During that evening and night there were serious contentions between the mob and the soldiers still posted in front of Sir Francis's house, and one man was shot by the military. Scarcely had the sheriffs quitted the house of the besieged baronet on the Sunday morning, supposing no attempt at capture would take place that day, when the serjeant-at-arms presented himself with a party of police, and demanded entrance, but in vain. All that day, and late into the night, the mob continued to insult the soldiers who kept guard on the baronet's house, and an order being given at night to clear the streets around, the mob broke the lamps, and threw all into darkness. They then carried away the scaffolding from a house under repair, and made a barricade across Piccadilly, which was, however, removed by the soldiers; and the rain falling in torrents, the mob dispersed.Delay was demanded, to hear what was the feeling of merchants and manufacturers in England, and these soon poured in petitions against these concessions, from Liverpool, Manchester, and other places; one of them, from the Lancashire manufacturers, being signed by eighty thousand persons. After two months had been spent in receiving these petitions, hearing evidence and counsel, Mr. Pitt introduced his propositions on the 12th of May. It was then found that British interests, as usual, had triumphed over the Ministerial intentions of benefiting Ireland. Not only was Ireland to be bound to furnish, in return for these concessions, a fixed contribution out of the surplus of the hereditary revenue towards defraying the expenses of protecting the general commerce, but to adopt whatever navigation laws the British Parliament might hereafter enact. Lord North and Fox opposed these propositions, on the ground that the cheapness of labour in Ireland would give that country an advantage over the manufacturers in this. The resolutions were at length carried both in the Committee and in the House at large on the 25th of July.Nor were the fears of Cobbett imaginary. The Ministry at this time were such fanatics in tyranny, that they would have rejoiced to have thus caged the great political lion, and kept him in silence. At this very moment they had pounced upon one who was equally clever in his way, and who had, perhaps, annoyed them still more, but whom they did not so much fear to bring into a court of justice. This was William Hone, who had for some time been making them the laughing-stock of the whole nation by his famous parodies. Hone was a poor bookseller in the Old Bailey, who had spent his life in the quest after curious books, and in the accumulation of more knowledge than wealth. His parodies had first brought him into notice, and it did not appear a very formidable thing for the Government to try a secluded bookworm not even able to fee counsel for his defence. His trial did not come on at the Guildhall till the 18th of December, and then it was evident that the man of satirical fun meant to make a stout fight. The judge, Mr. Justice Abbott, and the Attorney-General, Sir Samuel Shepherd, from their manner of surveying the accused, did not apprehend much difficulty in obtaining a verdict against him. But they very soon discovered their mistake. The charge against Hone was for having published a profane and impious libel upon the Catechism, the Lord's Prayer, and the Ten Commandments, thereby bringing into contempt the Christian religion. The special indictment was for the publication of John Wilkes's catechism. The Attorney-General did not very judiciously commence his charge, for he admitted that he did not believe that Hone meant to ridicule religion, but to produce a telling political squib. This let out the whole gist of the prosecution, though that was very well perceived by most people before; and it was in vain that he went on to argue that the mischief was just the same. Hone opened his own defence with the awkwardness and timidity natural to a man who had passed his life amid books, and not in courts; but he managed to complain of his imprisonment, his harsh treatment, of his poverty in not being able to fee counsel, of the expense of copies of the informations against him, and of the haste, at last, with which he had been called to plead. The judge repeatedly interrupted him, with a mild sort of severity, and the spectators were expecting him to make a short and ineffective defence. Hone, on the contrary, began to show more boldness and pertinacity. He began to open his books, and to read parody after parody of former times. In vain Mr. Justice Abbott and the Attorney-General stopped him, and told him that he was not to be allowed to add to his offence by producing other instances of the crime in other persons. But Hone told them that he was accused of putting parodies on sacred things into his books, and it was out of his books he must defend himself. The poor, pale, threadbare retailer of old books was now warmed into eloquence, and stood in the most unquestionable ascendency on the floor of the court, reading and commenting as though he would go on for ever; and he did go on for six hours. He declared that the editor of Blackwood's Magazine was a parodist—he parodied a chapter of Ezekiel; Martin Luther was a parodist—he parodied the first Psalm; Bishop Latimer was a parodist; so was Dr. Boys, Dean of Canterbury; so was the author of the "Rolliad;" so was Mr. Canning. He proved all that he said by reading passages from the authors, and he concluded by saying that he did not believe that any of these writers meant to ridicule the Scriptures, and that he could not, therefore, see why he should be supposed to do so more than they. Nay, he had done what they never did: as soon as he was aware that his parodies had given offence he suppressed them—and that long ago, not waiting till he was prosecuted. They, in fact, were prosecuting him for what he had voluntarily and long ago suppressed. The Attorney-General, in reply, asserted that it would not save the defendant that he had quoted Martin Luther and Dr. Boys, for he must pronounce them both libellous. The judge charged the jury as if it were their sacred duty to find the defendant guilty; but, after only a quarter of an hour's deliberation, they acquitted him.
The spirit of the country appeared to be running in a strong current for the return of Lord Chatham to the helm, as the only man who could save the sinking state, and bring the American difficulty to a happy issue. But the great obstacle to this was the still continued assertion of Lord Chatham—that the full independence of America could not be for a moment listened to, whilst to almost every other man of the Opposition that independence was already an accomplished fact. Lord Rockingham, who was looked up to as a necessary part of any Cabinet at the head of which Chatham should be placed, had, in the previous Session, asserted his opinion that the time had now passed for hoping to preserve the dependence of these colonies; and, now he saw France coming into the field against us, he was the more confirmed in this view. This was a fatal circumstance in the way of the establishment of a strong co-operative Cabinet, formed out of the present Opposition. But a still greater obstacle was the iron determination of the king. In vain did Lord North express his desire to resign and declare the necessity of conciliatory measures. George reproached him with intending to desert him. On further pressure he gave him leave to apply to Chatham and the Whigs, but only on the absurd condition that they should join the present Ministry, serve under Lord North, and carry on the policy of the existing Government. As usual, Lord North gave way, and consented to stay in office, and to bring in a plan of conciliation opposed to his former declarations.Tobias Smollett (b. 1721; d. 1771), before he appeared as a novelist, following in the track of Fielding rather than in that of Richardson, had figured as poet, dramatist, and satirist. Originally a surgeon from Dumbartonshire, and afterwards surgeon's mate on board of a man-of-war, he had then lived as an author in London. Thus he had seen great variety of life and character, and, having a model given him, he threw his productions forth in rapid succession. His first novel was "Roderick Random," which appeared in 1748, the same year as Richardson's "Clarissa," and a year preceding perhaps the greatest of Fielding's works, "Tom Jones." Then came, in rapid sequence, "Peregrine Pickle," "Count Fathom," "Sir Launcelot Greaves," and "Humphrey Clinker." Whilst writing these he was busy translating "Don Quixote"—a work after his own heart—travelling and writing travels, editing The Briton, and continuing Hume's "History of England." In his novels Smollett displayed a deep knowledge of character, and a humour still broader and coarser than that of Fielding. In Smollett the infusion of indecency may be said to have reached its height. In fact, there is no more striking evidence of the vast progress made in England since the commencement of the reign of George III., in refinement of manners and delicacy of sentiment, than the contrast between the coarseness and obscenity of those early writers and the novelists of the present day. The picture which they offer of the rude vice, the low tastes, the debauched habits, the general drunkenness, and the ribaldry and profanity of language in those holding the position of gentlemen and even of ladies, strikes us now with amazement and almost with loathing.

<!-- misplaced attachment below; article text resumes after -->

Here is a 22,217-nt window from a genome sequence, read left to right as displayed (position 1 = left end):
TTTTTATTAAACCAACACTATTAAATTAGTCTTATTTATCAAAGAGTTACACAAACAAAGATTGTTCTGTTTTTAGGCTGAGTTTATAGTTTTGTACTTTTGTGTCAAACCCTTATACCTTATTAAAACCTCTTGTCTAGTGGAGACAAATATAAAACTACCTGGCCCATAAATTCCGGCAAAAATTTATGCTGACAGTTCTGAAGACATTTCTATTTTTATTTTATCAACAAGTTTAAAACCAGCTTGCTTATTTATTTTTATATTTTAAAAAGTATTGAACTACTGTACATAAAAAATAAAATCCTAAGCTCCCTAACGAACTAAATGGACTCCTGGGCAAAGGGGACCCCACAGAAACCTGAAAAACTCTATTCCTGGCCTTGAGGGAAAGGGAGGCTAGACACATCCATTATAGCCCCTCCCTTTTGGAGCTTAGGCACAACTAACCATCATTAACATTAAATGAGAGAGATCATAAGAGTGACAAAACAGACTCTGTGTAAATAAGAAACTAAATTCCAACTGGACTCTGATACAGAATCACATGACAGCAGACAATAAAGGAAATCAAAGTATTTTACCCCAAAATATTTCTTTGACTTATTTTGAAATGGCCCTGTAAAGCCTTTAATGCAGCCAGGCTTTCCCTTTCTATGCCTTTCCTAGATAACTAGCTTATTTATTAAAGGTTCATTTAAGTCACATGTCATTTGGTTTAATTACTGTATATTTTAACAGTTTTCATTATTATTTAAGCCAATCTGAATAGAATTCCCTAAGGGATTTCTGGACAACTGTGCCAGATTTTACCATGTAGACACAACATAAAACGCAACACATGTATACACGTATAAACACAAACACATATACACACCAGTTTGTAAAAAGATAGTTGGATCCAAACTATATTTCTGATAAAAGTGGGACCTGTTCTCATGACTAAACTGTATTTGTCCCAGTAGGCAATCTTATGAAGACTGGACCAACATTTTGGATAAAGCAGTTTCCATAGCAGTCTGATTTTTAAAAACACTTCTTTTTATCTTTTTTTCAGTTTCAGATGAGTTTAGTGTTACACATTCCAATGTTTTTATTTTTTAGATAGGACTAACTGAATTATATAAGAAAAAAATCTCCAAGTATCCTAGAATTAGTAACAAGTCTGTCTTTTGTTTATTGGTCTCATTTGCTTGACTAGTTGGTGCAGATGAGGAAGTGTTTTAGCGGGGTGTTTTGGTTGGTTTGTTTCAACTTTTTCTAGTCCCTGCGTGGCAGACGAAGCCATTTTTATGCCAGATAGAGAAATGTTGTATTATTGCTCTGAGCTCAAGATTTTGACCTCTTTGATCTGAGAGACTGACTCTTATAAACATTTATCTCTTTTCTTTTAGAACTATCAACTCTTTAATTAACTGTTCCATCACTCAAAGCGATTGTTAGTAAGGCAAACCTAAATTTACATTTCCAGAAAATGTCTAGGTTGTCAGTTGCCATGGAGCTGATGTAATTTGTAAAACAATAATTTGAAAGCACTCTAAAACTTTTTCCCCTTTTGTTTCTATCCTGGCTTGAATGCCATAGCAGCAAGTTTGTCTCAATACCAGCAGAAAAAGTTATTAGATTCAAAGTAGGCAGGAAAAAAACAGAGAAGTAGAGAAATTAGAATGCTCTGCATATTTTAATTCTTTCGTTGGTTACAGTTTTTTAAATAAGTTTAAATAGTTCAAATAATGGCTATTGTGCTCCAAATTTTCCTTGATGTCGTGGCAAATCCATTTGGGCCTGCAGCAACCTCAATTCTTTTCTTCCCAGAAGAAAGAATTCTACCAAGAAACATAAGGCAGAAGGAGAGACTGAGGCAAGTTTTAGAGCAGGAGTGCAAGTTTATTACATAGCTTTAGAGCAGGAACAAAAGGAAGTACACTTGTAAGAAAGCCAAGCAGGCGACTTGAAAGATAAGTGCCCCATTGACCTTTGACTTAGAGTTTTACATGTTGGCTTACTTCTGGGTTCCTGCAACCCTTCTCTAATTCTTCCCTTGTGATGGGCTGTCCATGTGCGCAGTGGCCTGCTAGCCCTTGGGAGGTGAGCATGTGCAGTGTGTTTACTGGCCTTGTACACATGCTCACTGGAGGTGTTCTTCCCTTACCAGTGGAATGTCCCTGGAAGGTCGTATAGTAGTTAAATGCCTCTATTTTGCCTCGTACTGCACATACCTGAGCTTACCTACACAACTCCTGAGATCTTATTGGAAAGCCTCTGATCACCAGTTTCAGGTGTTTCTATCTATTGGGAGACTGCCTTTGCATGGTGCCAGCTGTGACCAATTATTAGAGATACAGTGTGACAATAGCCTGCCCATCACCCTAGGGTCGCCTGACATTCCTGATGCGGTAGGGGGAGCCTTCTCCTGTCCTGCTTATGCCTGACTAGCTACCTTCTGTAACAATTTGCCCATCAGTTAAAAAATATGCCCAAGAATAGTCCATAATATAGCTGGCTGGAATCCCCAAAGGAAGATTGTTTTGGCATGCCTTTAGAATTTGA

On the retirement of Townshend, Walpole reigned supreme and without a rival in the Cabinet. Henry Pelham was made Secretary at War; Compton Earl of Wilmington Privy Seal. He left foreign affairs chiefly to Stanhope, now Lord Harrington, and to the Duke of Newcastle, impressing on them by all means to avoid quarrels with foreign Powers, and maintain the blessings of peace. With all the faults of Walpole, this was the praise of his political system, which system, on the meeting of Parliament in the spring of 1731, was violently attacked by Wyndham and Pulteney, on the plea that we were making ruinous treaties, and sacrificing British interests, in order to benefit Hanover, the eternal millstone round the neck of England. Pulteney and Bolingbroke carried the same attack into the pages of The Craftsman, but they failed to move Walpole, or to shake his power.
MRS. ARABELLA HUNT SINGING TO QUEEN MARY. (See p. 155.)With the war the manufacture of guns and arms of all kinds was greatly increased, and several important improvements were made in the construction of gun-barrels and their breeches. All kinds of cutlery were improved, but, at the same time, both Government, by contractors, and foreign countries, by merchants, were imposed on by articles that had more show than use, to the serious injury of the British reputation. Knives and razors were sent out of mere iron, and our pioneers and sappers and miners were often supplied with axes, picks, and shovels more resembling lead than iron.
From the Painting by Seymour Lucas, R.A.